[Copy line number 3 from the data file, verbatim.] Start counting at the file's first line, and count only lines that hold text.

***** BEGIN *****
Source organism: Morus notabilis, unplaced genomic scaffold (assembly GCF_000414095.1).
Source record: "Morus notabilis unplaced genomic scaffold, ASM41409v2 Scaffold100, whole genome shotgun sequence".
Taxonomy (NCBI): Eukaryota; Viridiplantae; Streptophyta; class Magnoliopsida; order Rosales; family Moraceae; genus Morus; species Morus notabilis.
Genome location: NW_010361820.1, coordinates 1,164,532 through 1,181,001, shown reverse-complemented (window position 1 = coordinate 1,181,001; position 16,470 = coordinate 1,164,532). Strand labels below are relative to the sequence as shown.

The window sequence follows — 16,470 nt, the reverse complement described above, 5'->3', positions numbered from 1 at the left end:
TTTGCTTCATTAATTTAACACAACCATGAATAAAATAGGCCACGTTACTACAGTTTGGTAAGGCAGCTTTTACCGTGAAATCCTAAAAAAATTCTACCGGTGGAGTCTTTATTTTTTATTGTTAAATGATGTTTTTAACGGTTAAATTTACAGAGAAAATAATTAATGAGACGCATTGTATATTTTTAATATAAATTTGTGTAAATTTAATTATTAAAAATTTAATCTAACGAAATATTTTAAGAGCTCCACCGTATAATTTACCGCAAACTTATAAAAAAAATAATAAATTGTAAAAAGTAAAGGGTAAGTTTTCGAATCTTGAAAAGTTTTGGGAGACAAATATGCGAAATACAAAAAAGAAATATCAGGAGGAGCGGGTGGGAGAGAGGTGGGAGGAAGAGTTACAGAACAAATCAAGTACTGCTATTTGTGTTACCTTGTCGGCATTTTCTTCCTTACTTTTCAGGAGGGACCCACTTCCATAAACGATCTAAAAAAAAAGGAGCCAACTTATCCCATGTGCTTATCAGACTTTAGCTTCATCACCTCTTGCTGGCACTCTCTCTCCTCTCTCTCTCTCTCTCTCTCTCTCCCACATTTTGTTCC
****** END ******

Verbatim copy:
Taxonomy (NCBI): Eukaryota; Viridiplantae; Streptophyta; class Magnoliopsida; order Rosales; family Moraceae; genus Morus; species Morus notabilis.